Paths to Perfection
Buddhist Art at the Freer | Sackler
Although the Buddha himself was not depicted directly for several centuries, Buddhism’s success owes much to the visual arts across cultures, from India and Nepal to Japan and Indonesia. More than 100 items are illustrated in this guide, including buddhas, bodhisattvas, mandalas and ritual objects. All are now in the Smithsonian’s Asian art collections, whose curators and scholars provide the descriptions and contextual information.
The Buddha and Dr Führer
An Archaeological Scandal
In 1898 a casket was excavated near the India-Nepal border; an inscription declared that it contained the Buddha’s ashes. This account of the discovery focuses on the ensuing scandal, in which a local British magistrate accused a German archaeologist of faking results and selling bogus relics. Off-mint.
Transmitting the Forms of Divinity
Early Buddhist Art from Korea and Japan
Buddhism was introduced to Japan by an emissary from Korea’s Paekche kingdom around the year 538. The region’s early Buddhist culture is the subject of the 15 essays in this volume, the illustrated catalogue of a major exhibition on the two states’ formative links. In particular, the authors draw on recently discovered evidence to present new theories about the transformation of Buddhist art and architecture in Korea and Japan between the sixth and ninth centuries.
Making Sense of Buddhist Art & Architecture
This guide to Buddhist architecture and iconography, from caves, pagodas, stupas and temples, to carvings, illustrations, mandalas and statues, interprets the forms and symbolism of 100 key historic sites and artworks with reference to the beliefs and narratives of the religion. Illustrated with full-page colour photography, each entry includes precise dates, dimensions and materials used, with a spiritual quotation and a sidebar indicating related works.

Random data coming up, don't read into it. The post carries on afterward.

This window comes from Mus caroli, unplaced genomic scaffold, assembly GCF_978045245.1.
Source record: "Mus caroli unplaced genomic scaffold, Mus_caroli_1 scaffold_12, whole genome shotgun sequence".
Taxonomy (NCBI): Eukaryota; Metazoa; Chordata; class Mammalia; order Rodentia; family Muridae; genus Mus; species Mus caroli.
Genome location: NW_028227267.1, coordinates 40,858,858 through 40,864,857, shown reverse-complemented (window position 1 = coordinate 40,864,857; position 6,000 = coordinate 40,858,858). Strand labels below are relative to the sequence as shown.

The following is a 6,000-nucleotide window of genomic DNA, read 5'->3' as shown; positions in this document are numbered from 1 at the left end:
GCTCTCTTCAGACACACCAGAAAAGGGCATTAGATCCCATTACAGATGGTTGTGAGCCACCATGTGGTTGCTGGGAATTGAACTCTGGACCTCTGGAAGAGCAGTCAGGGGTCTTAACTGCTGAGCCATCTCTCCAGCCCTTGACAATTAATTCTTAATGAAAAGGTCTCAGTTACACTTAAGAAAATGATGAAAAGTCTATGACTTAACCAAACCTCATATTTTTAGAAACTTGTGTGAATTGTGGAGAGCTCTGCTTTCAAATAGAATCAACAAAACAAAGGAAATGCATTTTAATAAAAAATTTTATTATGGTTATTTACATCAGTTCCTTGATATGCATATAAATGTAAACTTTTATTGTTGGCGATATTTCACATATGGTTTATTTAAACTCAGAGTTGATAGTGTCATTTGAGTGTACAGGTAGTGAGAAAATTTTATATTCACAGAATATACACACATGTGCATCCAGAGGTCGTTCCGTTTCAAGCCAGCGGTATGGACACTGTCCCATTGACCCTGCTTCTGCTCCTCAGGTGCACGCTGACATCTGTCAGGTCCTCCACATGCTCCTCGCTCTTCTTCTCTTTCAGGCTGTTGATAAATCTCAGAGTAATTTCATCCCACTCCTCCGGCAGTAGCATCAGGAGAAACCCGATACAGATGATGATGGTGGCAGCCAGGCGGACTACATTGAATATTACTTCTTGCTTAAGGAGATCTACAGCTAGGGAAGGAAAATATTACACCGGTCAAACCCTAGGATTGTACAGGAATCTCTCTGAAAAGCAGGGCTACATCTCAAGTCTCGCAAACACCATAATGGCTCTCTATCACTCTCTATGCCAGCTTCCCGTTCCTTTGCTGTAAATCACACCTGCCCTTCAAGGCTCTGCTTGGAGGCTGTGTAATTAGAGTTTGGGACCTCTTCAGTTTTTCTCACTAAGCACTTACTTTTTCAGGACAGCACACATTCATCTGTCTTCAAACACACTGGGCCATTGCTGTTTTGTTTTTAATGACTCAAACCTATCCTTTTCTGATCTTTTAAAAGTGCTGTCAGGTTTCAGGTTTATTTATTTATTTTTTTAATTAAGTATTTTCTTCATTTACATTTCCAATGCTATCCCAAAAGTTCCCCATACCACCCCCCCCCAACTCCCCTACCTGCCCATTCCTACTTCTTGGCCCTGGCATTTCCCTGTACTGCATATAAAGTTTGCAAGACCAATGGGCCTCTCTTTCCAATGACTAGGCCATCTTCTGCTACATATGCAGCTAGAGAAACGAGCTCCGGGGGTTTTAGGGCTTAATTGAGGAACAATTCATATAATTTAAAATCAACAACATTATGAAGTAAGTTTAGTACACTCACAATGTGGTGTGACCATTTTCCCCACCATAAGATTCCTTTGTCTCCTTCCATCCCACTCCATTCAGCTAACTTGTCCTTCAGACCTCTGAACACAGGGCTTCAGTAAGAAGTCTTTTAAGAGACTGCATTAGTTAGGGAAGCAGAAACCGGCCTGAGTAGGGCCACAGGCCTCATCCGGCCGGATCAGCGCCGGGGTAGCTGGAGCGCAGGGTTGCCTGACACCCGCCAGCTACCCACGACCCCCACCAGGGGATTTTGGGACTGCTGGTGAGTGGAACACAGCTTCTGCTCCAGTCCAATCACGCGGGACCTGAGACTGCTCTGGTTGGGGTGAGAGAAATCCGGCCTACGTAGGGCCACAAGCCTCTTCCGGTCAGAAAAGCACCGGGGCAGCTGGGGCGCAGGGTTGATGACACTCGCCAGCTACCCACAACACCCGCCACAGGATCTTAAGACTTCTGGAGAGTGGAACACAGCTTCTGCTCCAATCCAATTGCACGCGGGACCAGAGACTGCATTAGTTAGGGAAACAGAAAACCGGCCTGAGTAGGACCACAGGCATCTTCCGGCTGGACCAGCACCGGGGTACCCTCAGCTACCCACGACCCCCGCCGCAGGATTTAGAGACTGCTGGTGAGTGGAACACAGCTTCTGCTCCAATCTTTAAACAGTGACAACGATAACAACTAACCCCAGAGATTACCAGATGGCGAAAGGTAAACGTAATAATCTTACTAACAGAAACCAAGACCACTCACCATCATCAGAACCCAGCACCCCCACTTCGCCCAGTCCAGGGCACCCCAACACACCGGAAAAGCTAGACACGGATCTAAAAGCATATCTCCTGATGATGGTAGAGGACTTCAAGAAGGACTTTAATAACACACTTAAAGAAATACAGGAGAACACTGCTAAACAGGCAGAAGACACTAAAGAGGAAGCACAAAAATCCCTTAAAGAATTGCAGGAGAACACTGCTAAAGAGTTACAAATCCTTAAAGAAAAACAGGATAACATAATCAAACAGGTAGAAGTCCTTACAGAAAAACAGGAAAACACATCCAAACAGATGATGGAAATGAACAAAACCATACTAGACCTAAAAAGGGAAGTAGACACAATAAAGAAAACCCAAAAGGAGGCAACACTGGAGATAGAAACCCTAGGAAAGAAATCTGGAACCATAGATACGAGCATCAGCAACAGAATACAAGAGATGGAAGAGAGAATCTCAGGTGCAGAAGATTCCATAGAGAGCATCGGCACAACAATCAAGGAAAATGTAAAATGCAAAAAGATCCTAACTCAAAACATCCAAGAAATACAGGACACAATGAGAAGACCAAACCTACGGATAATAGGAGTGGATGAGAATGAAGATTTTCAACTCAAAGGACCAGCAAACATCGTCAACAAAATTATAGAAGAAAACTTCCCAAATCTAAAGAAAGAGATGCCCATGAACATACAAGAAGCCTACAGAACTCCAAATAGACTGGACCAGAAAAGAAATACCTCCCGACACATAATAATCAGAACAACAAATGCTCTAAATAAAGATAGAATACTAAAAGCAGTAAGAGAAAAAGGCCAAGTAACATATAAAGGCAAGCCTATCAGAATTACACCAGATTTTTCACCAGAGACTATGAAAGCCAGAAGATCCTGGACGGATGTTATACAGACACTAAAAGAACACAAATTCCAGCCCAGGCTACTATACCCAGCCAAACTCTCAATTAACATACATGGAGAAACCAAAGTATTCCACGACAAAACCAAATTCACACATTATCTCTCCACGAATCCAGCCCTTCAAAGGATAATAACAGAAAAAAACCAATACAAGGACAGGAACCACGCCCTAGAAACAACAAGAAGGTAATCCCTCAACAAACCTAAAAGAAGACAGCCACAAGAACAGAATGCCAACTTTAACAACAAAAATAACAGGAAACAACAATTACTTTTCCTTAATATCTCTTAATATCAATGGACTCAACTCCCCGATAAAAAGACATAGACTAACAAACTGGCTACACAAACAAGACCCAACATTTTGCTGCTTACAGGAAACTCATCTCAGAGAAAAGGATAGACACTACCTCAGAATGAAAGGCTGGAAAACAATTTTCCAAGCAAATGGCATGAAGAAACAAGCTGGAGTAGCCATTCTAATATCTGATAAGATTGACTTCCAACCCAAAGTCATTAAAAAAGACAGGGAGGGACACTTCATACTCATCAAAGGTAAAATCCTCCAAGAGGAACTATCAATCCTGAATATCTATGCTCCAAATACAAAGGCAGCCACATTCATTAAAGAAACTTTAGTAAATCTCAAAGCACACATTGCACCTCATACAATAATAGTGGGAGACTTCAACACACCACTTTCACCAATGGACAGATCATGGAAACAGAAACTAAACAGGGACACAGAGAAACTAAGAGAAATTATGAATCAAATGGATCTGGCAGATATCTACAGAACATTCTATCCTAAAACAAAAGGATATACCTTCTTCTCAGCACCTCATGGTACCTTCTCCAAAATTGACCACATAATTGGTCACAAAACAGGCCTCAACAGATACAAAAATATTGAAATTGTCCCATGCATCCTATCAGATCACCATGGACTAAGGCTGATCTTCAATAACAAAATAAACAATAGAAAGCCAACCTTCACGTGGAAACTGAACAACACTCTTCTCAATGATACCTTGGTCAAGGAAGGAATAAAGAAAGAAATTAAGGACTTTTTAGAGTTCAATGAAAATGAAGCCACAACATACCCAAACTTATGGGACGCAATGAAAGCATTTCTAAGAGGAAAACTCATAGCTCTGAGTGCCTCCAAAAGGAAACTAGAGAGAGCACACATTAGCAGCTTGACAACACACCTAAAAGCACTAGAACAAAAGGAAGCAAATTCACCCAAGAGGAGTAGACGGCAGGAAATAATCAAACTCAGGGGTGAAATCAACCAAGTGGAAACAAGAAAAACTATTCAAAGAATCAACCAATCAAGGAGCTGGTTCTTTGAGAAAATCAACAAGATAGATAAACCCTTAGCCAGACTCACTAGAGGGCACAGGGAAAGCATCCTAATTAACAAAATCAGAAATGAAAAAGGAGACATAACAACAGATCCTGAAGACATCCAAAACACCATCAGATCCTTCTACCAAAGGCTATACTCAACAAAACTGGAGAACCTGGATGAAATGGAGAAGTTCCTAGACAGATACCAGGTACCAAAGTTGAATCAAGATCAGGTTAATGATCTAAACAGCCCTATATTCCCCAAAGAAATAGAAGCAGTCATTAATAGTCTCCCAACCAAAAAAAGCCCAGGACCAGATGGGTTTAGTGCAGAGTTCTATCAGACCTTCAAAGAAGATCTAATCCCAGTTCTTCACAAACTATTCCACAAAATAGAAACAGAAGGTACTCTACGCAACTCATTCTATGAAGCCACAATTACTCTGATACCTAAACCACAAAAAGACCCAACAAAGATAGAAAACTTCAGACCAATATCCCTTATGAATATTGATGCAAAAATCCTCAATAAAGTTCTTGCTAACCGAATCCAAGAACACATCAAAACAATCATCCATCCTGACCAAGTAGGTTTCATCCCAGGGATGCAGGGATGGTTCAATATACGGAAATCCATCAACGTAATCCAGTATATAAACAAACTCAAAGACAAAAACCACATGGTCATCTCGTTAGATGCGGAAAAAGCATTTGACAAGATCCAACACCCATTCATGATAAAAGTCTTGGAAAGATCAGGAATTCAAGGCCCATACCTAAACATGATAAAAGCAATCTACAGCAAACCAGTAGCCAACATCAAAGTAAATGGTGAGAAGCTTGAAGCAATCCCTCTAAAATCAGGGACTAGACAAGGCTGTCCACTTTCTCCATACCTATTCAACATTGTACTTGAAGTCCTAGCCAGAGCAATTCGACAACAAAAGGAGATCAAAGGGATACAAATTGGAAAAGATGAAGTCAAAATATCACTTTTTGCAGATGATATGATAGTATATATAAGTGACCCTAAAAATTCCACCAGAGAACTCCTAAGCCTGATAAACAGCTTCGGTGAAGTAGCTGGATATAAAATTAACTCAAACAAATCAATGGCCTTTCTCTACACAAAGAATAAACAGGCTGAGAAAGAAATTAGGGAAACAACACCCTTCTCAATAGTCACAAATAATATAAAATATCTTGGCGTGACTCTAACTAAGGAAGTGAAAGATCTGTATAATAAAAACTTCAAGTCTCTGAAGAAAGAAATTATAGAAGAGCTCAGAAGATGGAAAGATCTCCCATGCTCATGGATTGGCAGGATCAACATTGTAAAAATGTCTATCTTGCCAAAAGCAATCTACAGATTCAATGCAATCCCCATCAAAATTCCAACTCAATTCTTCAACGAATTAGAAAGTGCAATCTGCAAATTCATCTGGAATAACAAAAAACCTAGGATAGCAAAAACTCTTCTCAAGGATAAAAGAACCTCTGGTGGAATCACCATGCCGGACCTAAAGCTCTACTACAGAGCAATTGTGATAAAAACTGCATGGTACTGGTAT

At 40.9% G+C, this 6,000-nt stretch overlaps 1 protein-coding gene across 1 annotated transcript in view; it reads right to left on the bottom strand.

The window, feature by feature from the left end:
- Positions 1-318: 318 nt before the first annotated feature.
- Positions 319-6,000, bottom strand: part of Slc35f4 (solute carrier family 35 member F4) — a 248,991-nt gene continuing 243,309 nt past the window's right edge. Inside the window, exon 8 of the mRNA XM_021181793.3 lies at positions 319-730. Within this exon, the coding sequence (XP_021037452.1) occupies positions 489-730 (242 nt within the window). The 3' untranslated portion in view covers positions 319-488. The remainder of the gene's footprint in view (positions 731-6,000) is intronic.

Land of Pure Vision
The Sacred Geography of Tibet and the Himalaya
The spiritual traditions of Buddhism are imprinted on the landscape of the Himalayas like a cosmographical map. With 35 years’ experience as a geographer and photographer, David Zurick explores this sacred landscape in a sequence of 100 black-and-white photographs of its holy places, from the high plateaus of the western Himalaya to the rugged gorges of Tibet’s eastern borderlands. Some are natural – springs, caves, forest groves – others man-made, such as temples and monasteries, but all exude a transcendent calm. Foreword by Éric Valli.
Buddhist Sculpture in Clay
Early Westerns Himalayan Art, Late 10th to Early 13th Centuries
Based on extensive field research, this is a groundbreaking assessment of the early sculptures from West Tibet and Ladakh – the only known surviving examples that are made in accordance with the sculptural technique described in classical Indian literature.
Imagination, Magic and Myth
The unique art inspired by Tibet's cultural amalgam of Shamanism and Buddhism is meant to be of specific use and spiritual benefit to everyone. Rawson discusses a wealth of photographs which depict not only the artistic productions of the past but also the activities of the present-day monks who continue ancient traditions, with their mandalas, mantras and meditation offering 'powerful, untarnished and coherent alternatives to Western egotistical lifestyles'.
All is Change
The 2000-Year Journey of Buddhism to the West
The West's embrace of Buddhism, seemingly a relatively recent phenomenon, actually came about over the course of two millennia, despite the obstacles of language, cultural difference and colonial and post-colonial politics. From early exchanges between the ancient Greeks and Indian Buddhists to the current fascination with the Dalai Lama, Sutin describes how the West discovered that Buddhism offers teachings and practices which can be used within disciplines such as Western philosophy, psychology and politics.